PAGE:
Would Aliens Survive an Environmental Apocalypse?

An environmental apocalypse driven by climate change and plundered resources is a terrifying prospect: dry forests burning in the blistering heat, seas swelling with Arctic ice and humans starving as crops fail across the planet.

But is this Armageddon inevitable? Is our technology-hungry species built to fail? An international team of scientists writing in the journal Astrobiology have turned to hypothetical alien civilizations to find out if a truly sustainable society is even possible.

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The effects of climate change over time are pictured in this illustration. Getty Images

University of Rochester astrophysicist Adam Frank and team created mathematical models to evaluate how a technologically-advanced alien society—or "exo-society"—would develop alongside an evolving planet.

The scientists used historical examples to produce their models, including the case of Easter Island. Famous for its huge human statues, the island's population faced near-extinction by the 18th century.

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"What we know about Easter Island was that people arrived there maybe in 400 AD [and] built a vibrant civilization," Frank said. "We think they overshot the carrying capacity of their island. They used up all their resources and their numbers came down pretty quickly...basically, the civilization collapsed."

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An alien version of the stone figures famously found on Easter Island. Scientists used a case study of the island's history in their research. Michael Osadciw/University of Rochester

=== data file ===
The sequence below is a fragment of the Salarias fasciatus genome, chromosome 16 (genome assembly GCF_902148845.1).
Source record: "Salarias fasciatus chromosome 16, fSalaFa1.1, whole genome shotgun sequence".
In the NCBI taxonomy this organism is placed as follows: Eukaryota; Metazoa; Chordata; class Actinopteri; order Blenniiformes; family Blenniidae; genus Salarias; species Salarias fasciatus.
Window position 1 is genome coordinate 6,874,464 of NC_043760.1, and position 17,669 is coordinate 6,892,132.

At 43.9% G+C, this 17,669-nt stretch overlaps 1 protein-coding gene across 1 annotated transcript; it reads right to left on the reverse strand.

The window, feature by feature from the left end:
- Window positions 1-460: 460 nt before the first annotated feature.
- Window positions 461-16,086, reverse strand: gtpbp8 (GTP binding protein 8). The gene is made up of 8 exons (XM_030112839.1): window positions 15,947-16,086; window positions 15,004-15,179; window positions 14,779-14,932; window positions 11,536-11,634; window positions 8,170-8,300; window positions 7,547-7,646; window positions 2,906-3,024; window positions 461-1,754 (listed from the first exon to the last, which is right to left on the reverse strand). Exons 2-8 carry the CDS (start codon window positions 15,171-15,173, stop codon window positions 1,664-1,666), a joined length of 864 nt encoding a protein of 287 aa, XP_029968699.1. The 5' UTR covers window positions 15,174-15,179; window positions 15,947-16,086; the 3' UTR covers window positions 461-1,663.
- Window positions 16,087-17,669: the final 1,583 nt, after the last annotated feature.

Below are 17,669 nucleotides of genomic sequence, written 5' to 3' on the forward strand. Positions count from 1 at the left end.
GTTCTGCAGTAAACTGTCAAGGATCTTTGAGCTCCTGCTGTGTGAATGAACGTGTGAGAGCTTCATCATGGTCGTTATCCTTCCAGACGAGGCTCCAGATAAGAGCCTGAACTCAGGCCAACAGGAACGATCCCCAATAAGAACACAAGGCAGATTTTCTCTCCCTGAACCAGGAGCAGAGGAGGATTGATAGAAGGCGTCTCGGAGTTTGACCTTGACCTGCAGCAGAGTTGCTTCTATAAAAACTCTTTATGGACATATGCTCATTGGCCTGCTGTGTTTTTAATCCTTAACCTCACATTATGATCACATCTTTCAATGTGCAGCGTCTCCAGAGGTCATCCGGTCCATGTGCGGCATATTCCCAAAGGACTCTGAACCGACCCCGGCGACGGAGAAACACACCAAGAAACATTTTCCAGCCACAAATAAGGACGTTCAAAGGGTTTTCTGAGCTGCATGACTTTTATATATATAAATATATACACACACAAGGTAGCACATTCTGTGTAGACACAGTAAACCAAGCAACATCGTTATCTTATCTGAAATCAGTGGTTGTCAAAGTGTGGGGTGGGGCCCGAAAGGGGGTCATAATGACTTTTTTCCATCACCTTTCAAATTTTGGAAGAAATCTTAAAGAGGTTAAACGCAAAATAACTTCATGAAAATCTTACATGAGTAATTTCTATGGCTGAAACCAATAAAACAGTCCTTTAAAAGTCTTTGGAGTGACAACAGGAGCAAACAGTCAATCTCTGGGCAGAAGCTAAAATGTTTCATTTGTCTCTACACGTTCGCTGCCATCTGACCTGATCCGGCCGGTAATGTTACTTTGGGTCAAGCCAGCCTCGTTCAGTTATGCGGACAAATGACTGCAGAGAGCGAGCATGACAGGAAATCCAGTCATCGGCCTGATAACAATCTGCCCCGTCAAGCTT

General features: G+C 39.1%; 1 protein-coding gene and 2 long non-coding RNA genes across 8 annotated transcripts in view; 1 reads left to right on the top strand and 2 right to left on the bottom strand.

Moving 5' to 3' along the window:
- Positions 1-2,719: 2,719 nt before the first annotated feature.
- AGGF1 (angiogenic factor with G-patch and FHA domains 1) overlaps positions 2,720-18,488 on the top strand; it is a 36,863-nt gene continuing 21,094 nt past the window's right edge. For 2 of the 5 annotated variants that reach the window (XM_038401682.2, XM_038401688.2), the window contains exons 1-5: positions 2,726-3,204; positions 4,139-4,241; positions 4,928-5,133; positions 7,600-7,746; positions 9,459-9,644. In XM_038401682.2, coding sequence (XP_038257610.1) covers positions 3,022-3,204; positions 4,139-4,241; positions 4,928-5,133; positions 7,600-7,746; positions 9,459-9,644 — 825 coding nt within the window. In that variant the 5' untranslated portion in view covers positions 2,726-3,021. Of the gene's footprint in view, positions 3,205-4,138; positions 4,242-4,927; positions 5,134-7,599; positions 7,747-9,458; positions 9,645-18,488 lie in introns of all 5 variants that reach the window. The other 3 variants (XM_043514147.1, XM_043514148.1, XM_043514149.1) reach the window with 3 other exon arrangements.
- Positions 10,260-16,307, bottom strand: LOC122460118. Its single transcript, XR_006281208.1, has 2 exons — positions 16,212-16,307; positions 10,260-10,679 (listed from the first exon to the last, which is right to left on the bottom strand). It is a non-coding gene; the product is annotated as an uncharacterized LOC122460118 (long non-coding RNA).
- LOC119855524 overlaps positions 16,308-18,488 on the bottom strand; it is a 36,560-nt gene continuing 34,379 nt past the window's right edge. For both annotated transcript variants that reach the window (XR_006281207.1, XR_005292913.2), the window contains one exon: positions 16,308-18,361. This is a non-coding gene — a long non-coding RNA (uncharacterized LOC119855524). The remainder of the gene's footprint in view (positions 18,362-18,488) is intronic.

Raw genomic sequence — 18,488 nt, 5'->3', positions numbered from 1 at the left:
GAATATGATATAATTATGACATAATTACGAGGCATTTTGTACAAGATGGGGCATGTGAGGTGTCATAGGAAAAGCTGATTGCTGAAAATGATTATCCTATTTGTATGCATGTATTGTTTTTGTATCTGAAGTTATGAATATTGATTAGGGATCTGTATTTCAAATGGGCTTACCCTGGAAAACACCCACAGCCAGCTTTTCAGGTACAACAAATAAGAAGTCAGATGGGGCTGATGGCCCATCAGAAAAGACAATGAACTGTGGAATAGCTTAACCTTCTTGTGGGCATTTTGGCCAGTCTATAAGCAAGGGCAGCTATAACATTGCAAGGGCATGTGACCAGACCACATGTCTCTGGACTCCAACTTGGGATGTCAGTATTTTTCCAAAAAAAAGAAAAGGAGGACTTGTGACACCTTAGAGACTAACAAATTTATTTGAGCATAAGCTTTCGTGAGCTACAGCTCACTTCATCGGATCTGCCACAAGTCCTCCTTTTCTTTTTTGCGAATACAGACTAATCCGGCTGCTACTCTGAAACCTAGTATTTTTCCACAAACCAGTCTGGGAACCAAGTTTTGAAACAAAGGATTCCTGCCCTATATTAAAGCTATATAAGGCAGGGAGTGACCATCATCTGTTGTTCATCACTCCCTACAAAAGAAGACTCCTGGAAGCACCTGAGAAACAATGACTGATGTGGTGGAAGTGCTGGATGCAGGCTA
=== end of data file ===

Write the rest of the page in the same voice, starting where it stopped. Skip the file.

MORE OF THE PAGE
The team built four different civilization scenarios: die-off, sustainability, collapse without resource change and collapse with resource change. In a die-off, the population rises quickly, peaks, and rapidly dies off as temperatures rise. The population wouldn't disappear, but it would become a fraction of its former self.

"Imagine if 7 out of 10 people you knew died quickly," Frank said in a statement. "It's not clear a complex technological civilization could survive that kind of change."

In a sustainability scenario, the rising population and temperatures reach a steady balance. Societies compensate for growing environmental pressures by switching to low-impact resources like wind and solar power. But, if a civilization did not slow their use of resources, they might face a collapse-without-resource-change situation, where the population will grow quickly, peak and then plummet. In this scenario, civilization might completely disappear.

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Four graphs describe the survival scenarios modeled by the study authors. Michael Osadciw/University of Rochester

But the most frightening scenario, Frank said, is collapse in spite of resource change. In this case, humans switch to low-impact resources too late. This delays a population's ultimate demise, but it eventually still crumbles. "Even if you did the right thing, if you waited too long, you could still have your population collapse," he said.

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The study—which, the authors wrote, offers "a highly simplified representation" of an incredibly complex topic—is really an intellectual exercise rather than a reliable characterization of a civilization's future.

But, Frank says, it still provides a stark warning for our own civilization.

"If you change the earth's climate enough, you might not be able to change it back," he saidt. "These models show we can't just think about a population evolving on its own. We have to think about our planets and civilizations co-evolving."